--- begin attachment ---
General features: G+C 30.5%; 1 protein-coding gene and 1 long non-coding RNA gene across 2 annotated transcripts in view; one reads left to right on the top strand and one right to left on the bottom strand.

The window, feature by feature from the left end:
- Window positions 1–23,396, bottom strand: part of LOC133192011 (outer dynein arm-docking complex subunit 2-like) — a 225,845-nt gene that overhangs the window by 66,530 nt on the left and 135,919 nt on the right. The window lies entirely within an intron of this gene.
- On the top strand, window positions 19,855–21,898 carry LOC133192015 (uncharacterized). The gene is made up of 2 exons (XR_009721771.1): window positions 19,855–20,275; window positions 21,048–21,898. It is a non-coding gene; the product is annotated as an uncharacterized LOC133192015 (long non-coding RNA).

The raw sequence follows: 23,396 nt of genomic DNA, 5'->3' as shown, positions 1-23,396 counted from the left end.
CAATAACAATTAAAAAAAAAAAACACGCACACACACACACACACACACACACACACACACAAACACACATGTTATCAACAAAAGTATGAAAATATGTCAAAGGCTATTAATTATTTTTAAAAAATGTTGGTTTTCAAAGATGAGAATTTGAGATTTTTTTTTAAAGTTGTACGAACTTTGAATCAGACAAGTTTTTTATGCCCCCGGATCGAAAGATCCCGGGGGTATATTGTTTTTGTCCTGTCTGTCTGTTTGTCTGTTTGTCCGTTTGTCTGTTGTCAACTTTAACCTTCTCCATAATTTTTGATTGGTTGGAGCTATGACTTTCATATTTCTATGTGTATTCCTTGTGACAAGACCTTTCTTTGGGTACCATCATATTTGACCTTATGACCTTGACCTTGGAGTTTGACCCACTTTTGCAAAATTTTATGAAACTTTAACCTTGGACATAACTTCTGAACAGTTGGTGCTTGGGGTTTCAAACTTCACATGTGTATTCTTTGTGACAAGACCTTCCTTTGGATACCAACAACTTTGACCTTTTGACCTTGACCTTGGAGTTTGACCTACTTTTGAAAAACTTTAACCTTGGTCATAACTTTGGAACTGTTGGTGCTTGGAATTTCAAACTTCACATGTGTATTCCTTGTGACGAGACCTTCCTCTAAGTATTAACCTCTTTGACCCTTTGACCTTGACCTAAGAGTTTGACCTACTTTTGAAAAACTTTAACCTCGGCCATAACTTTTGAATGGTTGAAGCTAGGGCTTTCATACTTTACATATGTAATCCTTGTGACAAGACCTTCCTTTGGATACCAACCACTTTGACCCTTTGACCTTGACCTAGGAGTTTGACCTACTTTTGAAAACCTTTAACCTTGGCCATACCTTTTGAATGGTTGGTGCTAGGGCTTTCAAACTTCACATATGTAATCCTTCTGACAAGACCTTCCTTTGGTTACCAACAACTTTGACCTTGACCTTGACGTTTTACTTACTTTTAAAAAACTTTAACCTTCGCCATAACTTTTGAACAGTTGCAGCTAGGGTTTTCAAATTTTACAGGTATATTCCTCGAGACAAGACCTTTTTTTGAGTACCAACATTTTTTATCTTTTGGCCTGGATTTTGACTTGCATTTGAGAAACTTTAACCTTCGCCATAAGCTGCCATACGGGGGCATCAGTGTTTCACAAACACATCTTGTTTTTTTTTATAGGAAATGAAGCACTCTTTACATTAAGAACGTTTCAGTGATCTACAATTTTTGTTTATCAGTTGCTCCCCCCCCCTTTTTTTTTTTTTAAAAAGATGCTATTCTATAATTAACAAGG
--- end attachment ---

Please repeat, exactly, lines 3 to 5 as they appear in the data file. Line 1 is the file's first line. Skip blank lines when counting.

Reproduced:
- Window positions 1–23,396, bottom strand: part of LOC133192011 (outer dynein arm-docking complex subunit 2-like) — a 225,845-nt gene that overhangs the window by 66,530 nt on the left and 135,919 nt on the right. The window lies entirely within an intron of this gene.
- On the top strand, window positions 19,855–21,898 carry LOC133192015 (uncharacterized). The gene is made up of 2 exons (XR_009721771.1): window positions 19,855–20,275; window positions 21,048–21,898. It is a non-coding gene; the product is annotated as an uncharacterized LOC133192015 (long non-coding RNA).

The raw sequence follows: 23,396 nt of genomic DNA, 5'->3' as shown, positions 1-23,396 counted from the left end.